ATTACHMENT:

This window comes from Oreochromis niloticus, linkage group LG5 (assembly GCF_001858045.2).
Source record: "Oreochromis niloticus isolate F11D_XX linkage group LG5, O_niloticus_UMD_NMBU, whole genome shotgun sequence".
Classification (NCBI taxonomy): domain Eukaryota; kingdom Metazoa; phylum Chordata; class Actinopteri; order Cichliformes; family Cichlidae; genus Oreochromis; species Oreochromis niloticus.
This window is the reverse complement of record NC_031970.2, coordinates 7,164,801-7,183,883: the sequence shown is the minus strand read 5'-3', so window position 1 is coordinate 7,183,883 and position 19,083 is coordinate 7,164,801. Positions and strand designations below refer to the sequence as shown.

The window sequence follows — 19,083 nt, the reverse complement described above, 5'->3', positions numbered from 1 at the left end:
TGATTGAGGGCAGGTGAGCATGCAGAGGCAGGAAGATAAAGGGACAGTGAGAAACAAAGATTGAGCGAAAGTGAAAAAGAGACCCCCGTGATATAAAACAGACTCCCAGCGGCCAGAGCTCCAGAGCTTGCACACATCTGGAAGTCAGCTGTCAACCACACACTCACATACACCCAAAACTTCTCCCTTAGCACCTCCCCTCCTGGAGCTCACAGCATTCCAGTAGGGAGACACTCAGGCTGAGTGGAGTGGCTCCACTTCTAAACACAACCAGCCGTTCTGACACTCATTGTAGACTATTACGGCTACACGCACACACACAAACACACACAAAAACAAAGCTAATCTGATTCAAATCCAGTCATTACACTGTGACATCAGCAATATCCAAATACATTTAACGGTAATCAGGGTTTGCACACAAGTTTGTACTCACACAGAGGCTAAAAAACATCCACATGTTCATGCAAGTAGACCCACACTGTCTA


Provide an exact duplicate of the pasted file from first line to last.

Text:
This window comes from Oreochromis niloticus, linkage group LG5 (assembly GCF_001858045.2).
Source record: "Oreochromis niloticus isolate F11D_XX linkage group LG5, O_niloticus_UMD_NMBU, whole genome shotgun sequence".
Classification (NCBI taxonomy): domain Eukaryota; kingdom Metazoa; phylum Chordata; class Actinopteri; order Cichliformes; family Cichlidae; genus Oreochromis; species Oreochromis niloticus.
This window is the reverse complement of record NC_031970.2, coordinates 7,164,801-7,183,883: the sequence shown is the minus strand read 5'-3', so window position 1 is coordinate 7,183,883 and position 19,083 is coordinate 7,164,801. Positions and strand designations below refer to the sequence as shown.

The window sequence follows — 19,083 nt, the reverse complement described above, 5'->3', positions numbered from 1 at the left end:
TGATTGAGGGCAGGTGAGCATGCAGAGGCAGGAAGATAAAGGGACAGTGAGAAACAAAGATTGAGCGAAAGTGAAAAAGAGACCCCCGTGATATAAAACAGACTCCCAGCGGCCAGAGCTCCAGAGCTTGCACACATCTGGAAGTCAGCTGTCAACCACACACTCACATACACCCAAAACTTCTCCCTTAGCACCTCCCCTCCTGGAGCTCACAGCATTCCAGTAGGGAGACACTCAGGCTGAGTGGAGTGGCTCCACTTCTAAACACAACCAGCCGTTCTGACACTCATTGTAGACTATTACGGCTACACGCACACACACAAACACACACAAAAACAAAGCTAATCTGATTCAAATCCAGTCATTACACTGTGACATCAGCAATATCCAAATACATTTAACGGTAATCAGGGTTTGCACACAAGTTTGTACTCACACAGAGGCTAAAAAACATCCACATGTTCATGCAAGTAGACCCACACTGTCTA